This week’s spotlight is the Mystic Fairy Shrub Rose. So we putting out info courtesy of Heirloom Roses, on how to keep your rose bush healthy as we move into winter.
High temperatures may have induced a brief period of summer dormancy, especially in hotter parts of the country, but once the weather starts to cool, many roses put on a fantastic show well into fall. The change in weather often brings wind and rainy conditions; the reappearance of diseases like black spot and powdery mildew provide a reminder that next year’s success depends on putting the roses to bed for the winter.
10 Steps for a Healthier Spring
- Stop deadheading 8 to 10 weeks before the first frost. This will harden off roses, allowing tender new growth time to toughen prior to potentially damaging cold weather. If your roses have hips, allow them to develop naturally. You’ll be rewarded with seasonal interest.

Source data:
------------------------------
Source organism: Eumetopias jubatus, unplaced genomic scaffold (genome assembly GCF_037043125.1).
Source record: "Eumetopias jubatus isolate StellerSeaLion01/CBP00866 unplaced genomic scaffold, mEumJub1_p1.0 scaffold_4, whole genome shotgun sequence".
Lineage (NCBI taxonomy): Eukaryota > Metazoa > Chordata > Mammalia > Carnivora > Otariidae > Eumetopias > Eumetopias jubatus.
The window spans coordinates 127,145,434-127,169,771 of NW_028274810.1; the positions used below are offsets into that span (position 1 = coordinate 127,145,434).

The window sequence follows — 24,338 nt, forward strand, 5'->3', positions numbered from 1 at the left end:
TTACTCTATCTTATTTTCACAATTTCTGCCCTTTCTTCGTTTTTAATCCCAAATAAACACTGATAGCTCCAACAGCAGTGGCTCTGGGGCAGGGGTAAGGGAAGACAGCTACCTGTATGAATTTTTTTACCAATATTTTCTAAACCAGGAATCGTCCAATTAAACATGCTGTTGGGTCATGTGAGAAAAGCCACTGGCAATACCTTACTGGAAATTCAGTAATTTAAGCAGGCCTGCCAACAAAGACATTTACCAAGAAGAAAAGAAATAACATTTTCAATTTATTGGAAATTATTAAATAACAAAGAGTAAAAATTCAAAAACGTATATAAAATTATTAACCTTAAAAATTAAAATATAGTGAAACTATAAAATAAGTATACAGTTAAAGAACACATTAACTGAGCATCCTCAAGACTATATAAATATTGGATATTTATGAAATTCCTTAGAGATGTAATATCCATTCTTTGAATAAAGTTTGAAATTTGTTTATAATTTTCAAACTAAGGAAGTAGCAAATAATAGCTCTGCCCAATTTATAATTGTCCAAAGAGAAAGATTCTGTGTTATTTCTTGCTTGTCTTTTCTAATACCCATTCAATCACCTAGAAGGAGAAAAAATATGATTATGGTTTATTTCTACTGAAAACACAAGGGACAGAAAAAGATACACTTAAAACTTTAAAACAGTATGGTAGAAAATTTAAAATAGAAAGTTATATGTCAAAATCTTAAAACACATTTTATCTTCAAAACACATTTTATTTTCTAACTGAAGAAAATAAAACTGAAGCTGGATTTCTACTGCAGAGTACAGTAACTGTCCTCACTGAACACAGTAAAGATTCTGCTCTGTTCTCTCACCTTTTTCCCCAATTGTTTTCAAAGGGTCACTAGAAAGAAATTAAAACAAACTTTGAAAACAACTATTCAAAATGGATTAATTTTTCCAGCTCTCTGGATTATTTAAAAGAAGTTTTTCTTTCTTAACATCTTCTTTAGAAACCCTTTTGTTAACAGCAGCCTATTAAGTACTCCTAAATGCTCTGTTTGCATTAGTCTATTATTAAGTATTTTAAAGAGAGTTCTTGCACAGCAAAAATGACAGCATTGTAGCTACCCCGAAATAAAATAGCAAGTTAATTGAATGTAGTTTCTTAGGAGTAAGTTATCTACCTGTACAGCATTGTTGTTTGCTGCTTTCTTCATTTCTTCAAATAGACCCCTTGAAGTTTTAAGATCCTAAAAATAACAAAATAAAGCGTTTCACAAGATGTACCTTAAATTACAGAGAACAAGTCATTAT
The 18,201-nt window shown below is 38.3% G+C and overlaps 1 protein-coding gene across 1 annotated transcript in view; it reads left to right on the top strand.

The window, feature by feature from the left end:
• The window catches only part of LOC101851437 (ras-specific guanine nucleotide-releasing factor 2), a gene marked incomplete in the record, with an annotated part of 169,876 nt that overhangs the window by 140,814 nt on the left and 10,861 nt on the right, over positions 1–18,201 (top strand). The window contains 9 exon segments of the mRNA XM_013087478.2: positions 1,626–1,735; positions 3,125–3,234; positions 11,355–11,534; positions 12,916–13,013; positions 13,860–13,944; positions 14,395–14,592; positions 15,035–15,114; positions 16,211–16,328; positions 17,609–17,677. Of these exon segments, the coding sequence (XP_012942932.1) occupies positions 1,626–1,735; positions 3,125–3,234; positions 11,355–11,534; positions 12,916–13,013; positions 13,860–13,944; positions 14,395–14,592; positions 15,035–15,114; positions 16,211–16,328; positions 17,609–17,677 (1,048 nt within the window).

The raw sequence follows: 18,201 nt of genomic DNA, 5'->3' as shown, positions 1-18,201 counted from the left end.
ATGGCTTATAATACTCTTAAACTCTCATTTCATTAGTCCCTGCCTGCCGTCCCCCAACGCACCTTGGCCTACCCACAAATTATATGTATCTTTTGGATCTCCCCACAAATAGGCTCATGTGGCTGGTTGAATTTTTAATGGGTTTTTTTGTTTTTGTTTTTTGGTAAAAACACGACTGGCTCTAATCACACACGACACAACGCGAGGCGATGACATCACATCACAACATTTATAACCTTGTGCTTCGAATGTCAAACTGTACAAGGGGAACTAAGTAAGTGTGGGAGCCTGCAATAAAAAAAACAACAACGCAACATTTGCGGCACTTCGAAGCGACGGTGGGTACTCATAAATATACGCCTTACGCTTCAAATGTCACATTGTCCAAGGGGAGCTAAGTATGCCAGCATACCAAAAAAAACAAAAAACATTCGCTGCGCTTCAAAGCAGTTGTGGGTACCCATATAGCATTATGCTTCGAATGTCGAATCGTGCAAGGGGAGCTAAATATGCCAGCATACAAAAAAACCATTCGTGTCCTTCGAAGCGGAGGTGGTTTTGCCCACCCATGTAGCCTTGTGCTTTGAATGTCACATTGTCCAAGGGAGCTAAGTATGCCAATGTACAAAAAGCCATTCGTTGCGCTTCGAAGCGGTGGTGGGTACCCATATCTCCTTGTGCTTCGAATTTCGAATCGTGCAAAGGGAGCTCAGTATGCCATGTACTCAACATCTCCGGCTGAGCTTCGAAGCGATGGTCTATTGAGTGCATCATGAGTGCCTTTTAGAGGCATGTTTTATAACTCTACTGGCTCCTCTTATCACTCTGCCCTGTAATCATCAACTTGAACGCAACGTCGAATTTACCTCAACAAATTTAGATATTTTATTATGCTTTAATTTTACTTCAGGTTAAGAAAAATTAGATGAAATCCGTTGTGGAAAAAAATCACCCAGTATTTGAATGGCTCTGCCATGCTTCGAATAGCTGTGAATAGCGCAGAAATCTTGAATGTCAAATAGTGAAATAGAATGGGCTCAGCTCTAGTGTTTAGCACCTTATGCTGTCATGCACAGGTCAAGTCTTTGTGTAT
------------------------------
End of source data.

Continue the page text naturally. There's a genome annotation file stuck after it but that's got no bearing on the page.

- Stop transplanting and fertilizing prior to the onset of cold weather to prevent the rose from pushing new growth. No-nitrogen fertilizers intended to promote root development, such as super phosphates, are an exception to this rule and can be applied in fall and winter.
- Rake up and destroy all leaves at the base of roses. Do not compost, as this could spread pathogens. Many fungal diseases that affect roses overwinter on the rose or as litter on the ground. Removing this material will reduce problems the following spring.
- Clip off diseased leaves from the bush. Pulling leaves off can create small tears along the stem and provide an entry point for disease.
- Prune off failed buds (called balling) that did not open due to rainy conditions. This will help to prevent botrytis dieback.